Carlyle’s Rubenstein: “Real estate is important for us”

The Washington, DC-based private equity firm is preparing to close on a $4 billion US real estate fund and also is exploring other strategies in the asset class.

When it comes to areas of strength for The Carlyle Group, one of them is in US real estate, the Washington, DC-based private equity firm said during its second-quarter earnings call last week.

Bill Conway, Carlyle’s co-chief executive, said that within the firm’s business segments of global market strategies, real assets and investment solutions, “we have pockets of greatness,” including US real estate, its collateralized loan obligations business and secondaries.

“In real estate, we expect a continued strong earnings contribution from our US real estate business,” he said. “We are working to put the negative legacy effects of our international real estate business behind us, and we are pursuing new real estate strategies.”

Co-chief executive David Rubenstein later added that the firm was nearing a final close of its latest opportunistic real estate fund, Carlyle Realty Partners VII, at its $4 billion hard cap. “That’s our core real estate product,” he said. “We’ve had opportunistic funds in Europe and in Asia. They have not been as big or as successful as the one in the US.”

Rubenstein said that the firm was restructuring its real estate team in Europe, having rehired a former Carlyle employee, Peter Stoll, to head up its property business in the region, building a team and raising capital for individual transactions. Carlyle also is examining whether it can strengthen its existing team in Asia.

“We do think real estate is important for us,” he said. The firm also has been exploring a core-plus strategy, which is “a slightly different business” from Carlyle’s opportunistic real estate platform, in that core-plus targets nine to 11 percent rates of return, as compared with net returns in the high teens for opportunistic. “That has turned out to be a very interesting part of the business and I think other firms who are in the opportunistic business are also going into the core-plus business.” He declined to elaborate on the firm’s plans for its core-plus strategy, and said only that it was an “attractive business.”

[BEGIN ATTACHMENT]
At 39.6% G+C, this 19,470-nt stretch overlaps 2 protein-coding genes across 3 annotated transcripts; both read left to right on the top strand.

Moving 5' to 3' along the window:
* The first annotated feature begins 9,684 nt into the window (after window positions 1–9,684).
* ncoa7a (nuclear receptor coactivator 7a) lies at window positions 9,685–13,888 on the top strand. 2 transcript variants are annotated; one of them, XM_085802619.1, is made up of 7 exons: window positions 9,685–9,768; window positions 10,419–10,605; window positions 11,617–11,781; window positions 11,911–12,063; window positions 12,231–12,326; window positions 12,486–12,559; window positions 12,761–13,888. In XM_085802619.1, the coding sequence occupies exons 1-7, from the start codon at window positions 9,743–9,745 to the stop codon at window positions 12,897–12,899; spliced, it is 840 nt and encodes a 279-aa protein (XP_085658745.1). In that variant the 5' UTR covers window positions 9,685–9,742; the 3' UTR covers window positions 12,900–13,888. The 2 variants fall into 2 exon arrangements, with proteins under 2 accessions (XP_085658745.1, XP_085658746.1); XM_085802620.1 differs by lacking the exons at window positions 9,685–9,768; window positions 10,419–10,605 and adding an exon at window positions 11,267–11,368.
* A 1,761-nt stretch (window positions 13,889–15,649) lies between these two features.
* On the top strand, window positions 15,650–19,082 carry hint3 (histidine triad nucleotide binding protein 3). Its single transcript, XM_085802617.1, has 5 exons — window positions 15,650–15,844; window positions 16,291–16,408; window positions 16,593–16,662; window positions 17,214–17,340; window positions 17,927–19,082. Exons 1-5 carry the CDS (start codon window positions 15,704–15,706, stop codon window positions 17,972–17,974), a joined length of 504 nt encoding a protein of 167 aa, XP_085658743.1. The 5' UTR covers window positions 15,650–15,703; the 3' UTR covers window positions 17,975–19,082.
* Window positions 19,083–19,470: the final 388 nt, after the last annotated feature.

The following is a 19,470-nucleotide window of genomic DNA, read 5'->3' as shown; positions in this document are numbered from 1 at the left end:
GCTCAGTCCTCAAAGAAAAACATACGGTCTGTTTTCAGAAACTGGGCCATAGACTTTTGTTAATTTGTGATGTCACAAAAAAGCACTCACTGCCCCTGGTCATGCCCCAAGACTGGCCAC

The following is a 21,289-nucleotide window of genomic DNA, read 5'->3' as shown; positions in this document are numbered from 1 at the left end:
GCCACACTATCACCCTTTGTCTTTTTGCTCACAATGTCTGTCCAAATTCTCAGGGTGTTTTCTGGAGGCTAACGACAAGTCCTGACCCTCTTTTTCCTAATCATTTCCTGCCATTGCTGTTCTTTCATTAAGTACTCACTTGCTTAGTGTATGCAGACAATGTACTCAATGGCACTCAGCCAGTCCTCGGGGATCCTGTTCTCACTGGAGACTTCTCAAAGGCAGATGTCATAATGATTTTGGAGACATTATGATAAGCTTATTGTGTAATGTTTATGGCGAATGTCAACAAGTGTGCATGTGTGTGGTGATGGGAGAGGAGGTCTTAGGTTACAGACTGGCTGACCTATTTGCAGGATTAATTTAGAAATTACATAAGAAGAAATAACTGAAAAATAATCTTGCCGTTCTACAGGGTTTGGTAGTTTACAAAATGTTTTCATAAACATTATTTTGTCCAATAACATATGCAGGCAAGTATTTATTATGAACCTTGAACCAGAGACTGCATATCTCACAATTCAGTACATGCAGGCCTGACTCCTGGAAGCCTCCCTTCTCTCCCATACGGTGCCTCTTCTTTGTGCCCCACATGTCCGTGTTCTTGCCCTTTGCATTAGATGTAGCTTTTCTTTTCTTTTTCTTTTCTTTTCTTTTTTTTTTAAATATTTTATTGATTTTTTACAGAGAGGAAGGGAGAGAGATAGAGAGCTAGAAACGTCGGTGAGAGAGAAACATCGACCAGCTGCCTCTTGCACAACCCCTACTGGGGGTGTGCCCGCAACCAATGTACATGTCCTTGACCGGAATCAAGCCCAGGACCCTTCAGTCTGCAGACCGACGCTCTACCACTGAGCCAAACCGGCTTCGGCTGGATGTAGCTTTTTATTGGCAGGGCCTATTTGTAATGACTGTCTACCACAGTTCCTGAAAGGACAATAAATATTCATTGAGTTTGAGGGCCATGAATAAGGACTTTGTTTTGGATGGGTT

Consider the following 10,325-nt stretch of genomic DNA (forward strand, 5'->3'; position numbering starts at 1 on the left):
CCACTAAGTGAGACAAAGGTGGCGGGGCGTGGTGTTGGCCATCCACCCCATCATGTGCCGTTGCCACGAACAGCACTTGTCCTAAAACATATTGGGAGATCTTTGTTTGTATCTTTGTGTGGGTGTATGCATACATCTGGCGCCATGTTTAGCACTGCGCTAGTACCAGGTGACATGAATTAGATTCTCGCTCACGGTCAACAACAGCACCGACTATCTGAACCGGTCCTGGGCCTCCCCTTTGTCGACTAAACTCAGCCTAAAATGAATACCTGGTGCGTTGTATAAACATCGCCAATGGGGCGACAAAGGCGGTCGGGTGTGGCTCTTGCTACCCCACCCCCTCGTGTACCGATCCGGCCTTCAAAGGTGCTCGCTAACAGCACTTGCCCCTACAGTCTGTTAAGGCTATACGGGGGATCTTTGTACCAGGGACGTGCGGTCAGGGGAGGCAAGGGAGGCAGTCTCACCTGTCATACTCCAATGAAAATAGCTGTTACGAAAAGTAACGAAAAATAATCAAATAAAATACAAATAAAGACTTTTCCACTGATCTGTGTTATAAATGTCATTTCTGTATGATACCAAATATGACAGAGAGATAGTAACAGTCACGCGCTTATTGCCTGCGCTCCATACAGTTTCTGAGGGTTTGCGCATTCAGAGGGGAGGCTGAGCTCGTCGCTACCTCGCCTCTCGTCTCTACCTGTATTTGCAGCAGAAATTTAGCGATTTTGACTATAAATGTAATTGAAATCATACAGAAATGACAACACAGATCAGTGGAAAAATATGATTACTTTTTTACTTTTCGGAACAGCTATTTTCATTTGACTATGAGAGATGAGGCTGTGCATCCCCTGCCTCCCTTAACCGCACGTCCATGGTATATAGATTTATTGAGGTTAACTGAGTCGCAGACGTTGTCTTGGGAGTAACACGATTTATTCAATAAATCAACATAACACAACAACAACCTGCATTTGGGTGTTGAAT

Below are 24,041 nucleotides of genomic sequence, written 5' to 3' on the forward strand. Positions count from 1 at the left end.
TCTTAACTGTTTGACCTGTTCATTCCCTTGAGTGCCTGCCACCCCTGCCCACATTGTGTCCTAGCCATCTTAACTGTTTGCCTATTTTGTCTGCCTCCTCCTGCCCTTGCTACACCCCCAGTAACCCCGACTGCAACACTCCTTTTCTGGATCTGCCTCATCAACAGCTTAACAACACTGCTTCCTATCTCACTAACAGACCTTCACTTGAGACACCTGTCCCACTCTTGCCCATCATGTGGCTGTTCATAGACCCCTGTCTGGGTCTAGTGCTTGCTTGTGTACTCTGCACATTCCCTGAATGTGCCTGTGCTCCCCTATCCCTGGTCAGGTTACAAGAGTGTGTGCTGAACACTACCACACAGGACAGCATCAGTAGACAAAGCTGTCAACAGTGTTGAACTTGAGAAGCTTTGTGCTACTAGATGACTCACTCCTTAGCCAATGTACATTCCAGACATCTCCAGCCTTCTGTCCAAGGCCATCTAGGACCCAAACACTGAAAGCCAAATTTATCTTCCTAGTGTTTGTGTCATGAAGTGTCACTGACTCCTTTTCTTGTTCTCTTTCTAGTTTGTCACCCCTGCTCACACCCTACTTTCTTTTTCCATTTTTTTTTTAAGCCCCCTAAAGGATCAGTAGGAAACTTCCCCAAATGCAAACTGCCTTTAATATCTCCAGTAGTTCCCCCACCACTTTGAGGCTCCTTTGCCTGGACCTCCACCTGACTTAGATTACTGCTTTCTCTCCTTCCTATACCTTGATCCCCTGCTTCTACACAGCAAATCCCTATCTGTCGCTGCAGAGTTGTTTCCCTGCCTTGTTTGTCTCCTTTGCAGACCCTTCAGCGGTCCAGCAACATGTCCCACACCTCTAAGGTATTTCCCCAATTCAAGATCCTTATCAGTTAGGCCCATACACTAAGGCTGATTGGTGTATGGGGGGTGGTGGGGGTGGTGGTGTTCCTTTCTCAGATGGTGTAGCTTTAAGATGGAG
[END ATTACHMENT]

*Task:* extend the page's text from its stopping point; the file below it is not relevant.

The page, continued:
Conway then chimed in: “We talk about opportunistic and core-plus like men are from Mars and women are from Venus, just totally different. There isn’t that big of a gap.”

He said that Carlyle’s existing real estate team, particularly the asset management people, would be able to support both the opportunistic and core-plus side of the firm’s property business. Conway added that the person who has been tapped to lead its core-plus platform had been with Carlyle for about 20 years, but did not identify the person by name. “I’ve got a lot of confidence in him, working with Rob Stuckey, who’s run US real estate for more than a decade. So we have high hopes for that business.”

Ultimately, Carlyle intends to make a real estate a very significant part of the firm. “Generally, what we find is that through times of distress around the world, people like to put some money in real estate,” said Rubenstein. “So for a variety of reasons, we think it’s going to be a great growth business for a long time.”

Carlyle reported overall economic net income of $180 million during the second quarter, a significant drop from $814 million during the same year-ago period. Total assets under management were $192.8 billion as of June 30, down slightly from $202.7 billion during the second quarter of 2014.